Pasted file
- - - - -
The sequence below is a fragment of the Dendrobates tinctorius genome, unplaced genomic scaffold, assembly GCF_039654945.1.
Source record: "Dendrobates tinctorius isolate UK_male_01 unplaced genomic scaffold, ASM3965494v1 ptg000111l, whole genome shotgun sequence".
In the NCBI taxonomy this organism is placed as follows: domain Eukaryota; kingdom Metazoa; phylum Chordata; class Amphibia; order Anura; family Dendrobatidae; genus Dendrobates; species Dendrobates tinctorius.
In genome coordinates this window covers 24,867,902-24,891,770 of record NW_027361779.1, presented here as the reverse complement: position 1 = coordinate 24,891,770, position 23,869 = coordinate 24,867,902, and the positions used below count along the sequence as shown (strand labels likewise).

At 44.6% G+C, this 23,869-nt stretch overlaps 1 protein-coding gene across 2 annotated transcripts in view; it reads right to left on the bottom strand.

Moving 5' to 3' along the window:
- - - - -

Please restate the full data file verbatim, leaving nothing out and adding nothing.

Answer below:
The sequence below is a fragment of the Dendrobates tinctorius genome, unplaced genomic scaffold, assembly GCF_039654945.1.
Source record: "Dendrobates tinctorius isolate UK_male_01 unplaced genomic scaffold, ASM3965494v1 ptg000111l, whole genome shotgun sequence".
In the NCBI taxonomy this organism is placed as follows: domain Eukaryota; kingdom Metazoa; phylum Chordata; class Amphibia; order Anura; family Dendrobatidae; genus Dendrobates; species Dendrobates tinctorius.
In genome coordinates this window covers 24,867,902-24,891,770 of record NW_027361779.1, presented here as the reverse complement: position 1 = coordinate 24,891,770, position 23,869 = coordinate 24,867,902, and the positions used below count along the sequence as shown (strand labels likewise).

At 44.6% G+C, this 23,869-nt stretch overlaps 1 protein-coding gene across 2 annotated transcripts in view; it reads right to left on the bottom strand.

Moving 5' to 3' along the window: